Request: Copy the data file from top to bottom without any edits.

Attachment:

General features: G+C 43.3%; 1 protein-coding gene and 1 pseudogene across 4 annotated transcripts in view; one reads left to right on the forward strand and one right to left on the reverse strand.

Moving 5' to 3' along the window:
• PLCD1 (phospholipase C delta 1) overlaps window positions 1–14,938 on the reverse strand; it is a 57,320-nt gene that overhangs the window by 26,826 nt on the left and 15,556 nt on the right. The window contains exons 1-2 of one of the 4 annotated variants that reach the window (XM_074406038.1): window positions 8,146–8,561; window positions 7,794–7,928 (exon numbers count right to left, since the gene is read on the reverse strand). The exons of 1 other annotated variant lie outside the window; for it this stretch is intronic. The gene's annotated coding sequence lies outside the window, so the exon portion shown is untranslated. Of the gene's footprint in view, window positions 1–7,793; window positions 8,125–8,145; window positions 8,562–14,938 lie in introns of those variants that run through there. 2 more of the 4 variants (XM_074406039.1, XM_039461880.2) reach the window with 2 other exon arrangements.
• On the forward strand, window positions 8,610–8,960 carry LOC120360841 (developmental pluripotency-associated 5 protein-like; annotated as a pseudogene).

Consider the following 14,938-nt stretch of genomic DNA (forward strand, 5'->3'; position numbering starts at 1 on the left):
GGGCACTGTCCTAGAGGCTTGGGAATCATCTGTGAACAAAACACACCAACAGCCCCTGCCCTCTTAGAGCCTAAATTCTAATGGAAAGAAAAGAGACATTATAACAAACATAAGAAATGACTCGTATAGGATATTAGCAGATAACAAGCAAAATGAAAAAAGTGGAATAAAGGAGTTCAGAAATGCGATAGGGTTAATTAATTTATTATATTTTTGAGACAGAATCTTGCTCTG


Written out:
General features: G+C 43.3%; 1 protein-coding gene and 1 pseudogene across 4 annotated transcripts in view; one reads left to right on the forward strand and one right to left on the reverse strand.

Moving 5' to 3' along the window:
• PLCD1 (phospholipase C delta 1) overlaps window positions 1–14,938 on the reverse strand; it is a 57,320-nt gene that overhangs the window by 26,826 nt on the left and 15,556 nt on the right. The window contains exons 1-2 of one of the 4 annotated variants that reach the window (XM_074406038.1): window positions 8,146–8,561; window positions 7,794–7,928 (exon numbers count right to left, since the gene is read on the reverse strand). The exons of 1 other annotated variant lie outside the window; for it this stretch is intronic. The gene's annotated coding sequence lies outside the window, so the exon portion shown is untranslated. Of the gene's footprint in view, window positions 1–7,793; window positions 8,125–8,145; window positions 8,562–14,938 lie in introns of those variants that run through there. 2 more of the 4 variants (XM_074406039.1, XM_039461880.2) reach the window with 2 other exon arrangements.
• On the forward strand, window positions 8,610–8,960 carry LOC120360841 (developmental pluripotency-associated 5 protein-like; annotated as a pseudogene).

Consider the following 14,938-nt stretch of genomic DNA (forward strand, 5'->3'; position numbering starts at 1 on the left):
GGGCACTGTCCTAGAGGCTTGGGAATCATCTGTGAACAAAACACACCAACAGCCCCTGCCCTCTTAGAGCCTAAATTCTAATGGAAAGAAAAGAGACATTATAACAAACATAAGAAATGACTCGTATAGGATATTAGCAGATAACAAGCAAAATGAAAAAAGTGGAATAAAGGAGTTCAGAAATGCGATAGGGTTAATTAATTTATTATATTTTTGAGACAGAATCTTGCTCTG